But Bourbonton was abandoned and its houses were moved to Sturgeon after the building of the North Missouri Railroad.

Tales of an Old Timer

Boone County Biographies and Citizens

Toll Roads

Under the provisions of chapter 64 of the Revised Statutes of Missouri, 1865, the people along several roads leading into Columbia, assisted by some patriotic men in Columbia, began to organize toll roads, shortly after the Civil war. Geo. C. Pratt, afterwards railroad commissioner of Missouri, made the surveys, and superintended most of the work.

N. T. Mitchell, Jas. H. Waugh, Robt. L. Todd, John H. Sampson, F. T. Russell, John Hinton and others organized the Columbia and Rocheport Turnpike Company, which operated a gravel road between the two towns named till 1912. Then, the east part of the road was sold to the Columbia Special Road District, and the rest of the gravel road was abandoned by the company.

Joel H. Haden, Philip Prather, Monroe Bateman, Eli Mars and others formed the Columbia and Blackfoot Turnpike Company, and constructed a gravel road from Columbia to a point near Hinton. This road is still in operation.

P. H. Robnett, David Gordon, M. R. Arnold, R. R. Vivion and others formed themselves into the Columbia and Cedar Creek Turnpike Company, and built a gravel road from Columbia to the Callaway line. This company abandoned its franchise in 1903, but the gravel road still remains.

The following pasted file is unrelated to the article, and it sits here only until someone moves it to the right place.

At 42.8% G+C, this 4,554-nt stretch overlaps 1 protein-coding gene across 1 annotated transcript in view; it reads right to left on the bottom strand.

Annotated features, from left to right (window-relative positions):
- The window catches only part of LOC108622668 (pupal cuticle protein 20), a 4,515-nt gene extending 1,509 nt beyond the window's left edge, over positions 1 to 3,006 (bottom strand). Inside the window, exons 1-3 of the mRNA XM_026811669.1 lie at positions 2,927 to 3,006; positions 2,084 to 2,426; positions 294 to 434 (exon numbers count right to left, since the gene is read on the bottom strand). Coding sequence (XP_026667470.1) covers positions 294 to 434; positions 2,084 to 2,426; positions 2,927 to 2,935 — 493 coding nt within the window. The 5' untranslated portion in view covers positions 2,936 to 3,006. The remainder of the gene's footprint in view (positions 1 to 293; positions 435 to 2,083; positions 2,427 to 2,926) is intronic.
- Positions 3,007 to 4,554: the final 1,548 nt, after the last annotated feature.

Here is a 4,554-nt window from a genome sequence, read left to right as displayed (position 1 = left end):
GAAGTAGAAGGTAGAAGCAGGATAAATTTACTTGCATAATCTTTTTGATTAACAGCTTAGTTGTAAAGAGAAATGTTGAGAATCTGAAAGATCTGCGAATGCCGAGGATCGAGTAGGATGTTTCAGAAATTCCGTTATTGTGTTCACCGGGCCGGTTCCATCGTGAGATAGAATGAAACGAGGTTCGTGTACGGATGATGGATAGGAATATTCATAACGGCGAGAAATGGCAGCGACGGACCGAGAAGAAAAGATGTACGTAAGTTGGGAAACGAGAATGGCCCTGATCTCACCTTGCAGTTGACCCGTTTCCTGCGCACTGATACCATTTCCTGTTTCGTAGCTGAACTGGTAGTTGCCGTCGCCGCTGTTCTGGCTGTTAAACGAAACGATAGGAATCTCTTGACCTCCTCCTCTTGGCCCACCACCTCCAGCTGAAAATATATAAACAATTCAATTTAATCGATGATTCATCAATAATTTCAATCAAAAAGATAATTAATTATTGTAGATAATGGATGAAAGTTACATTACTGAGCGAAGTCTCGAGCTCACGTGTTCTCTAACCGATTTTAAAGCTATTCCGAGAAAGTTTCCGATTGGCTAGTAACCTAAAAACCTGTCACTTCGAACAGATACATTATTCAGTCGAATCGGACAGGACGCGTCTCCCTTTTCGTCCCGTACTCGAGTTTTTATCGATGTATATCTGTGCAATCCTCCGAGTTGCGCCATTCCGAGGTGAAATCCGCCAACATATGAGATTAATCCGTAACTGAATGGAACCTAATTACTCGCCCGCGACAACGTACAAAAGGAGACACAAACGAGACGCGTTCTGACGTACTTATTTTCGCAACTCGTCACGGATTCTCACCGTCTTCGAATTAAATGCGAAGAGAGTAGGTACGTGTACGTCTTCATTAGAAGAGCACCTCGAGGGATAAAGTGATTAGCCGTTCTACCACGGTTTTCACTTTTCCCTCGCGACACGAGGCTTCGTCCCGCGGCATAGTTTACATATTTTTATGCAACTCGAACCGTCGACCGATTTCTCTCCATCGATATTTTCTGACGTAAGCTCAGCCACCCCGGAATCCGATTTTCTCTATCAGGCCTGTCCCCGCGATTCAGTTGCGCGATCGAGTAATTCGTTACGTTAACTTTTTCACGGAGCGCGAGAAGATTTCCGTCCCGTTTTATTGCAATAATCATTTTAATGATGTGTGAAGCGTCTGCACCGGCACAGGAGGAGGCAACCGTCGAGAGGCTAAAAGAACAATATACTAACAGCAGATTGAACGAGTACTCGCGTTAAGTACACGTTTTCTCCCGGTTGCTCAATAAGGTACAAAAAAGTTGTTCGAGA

John Machir, Boyle Gordon, Michael Fisher, Thos. H. Hickman and others were the charter members of the Columbia and Jefferson City Gravel Road Company, afterwards the Columbia and Ashland Gravel Road Company. This company still operates a gravel road as far south as Ashland, the part from Ashland to Claysville having been abandoned some years ago.

Long before the construction of any of these toll roads (in 1853), a plank road was built from Columbia to Providence; Providence was then the great shipping point for Boone County. A company composed of Warren Woodson, Jas. S. Rollins, Moss Prewitt, D. B. Cunningham, John Parker and others subscribed the money and built it. The plank road cost thirty thousand dollars, but it proved to be a failure, for it was soon worn out, and was never rebuilt.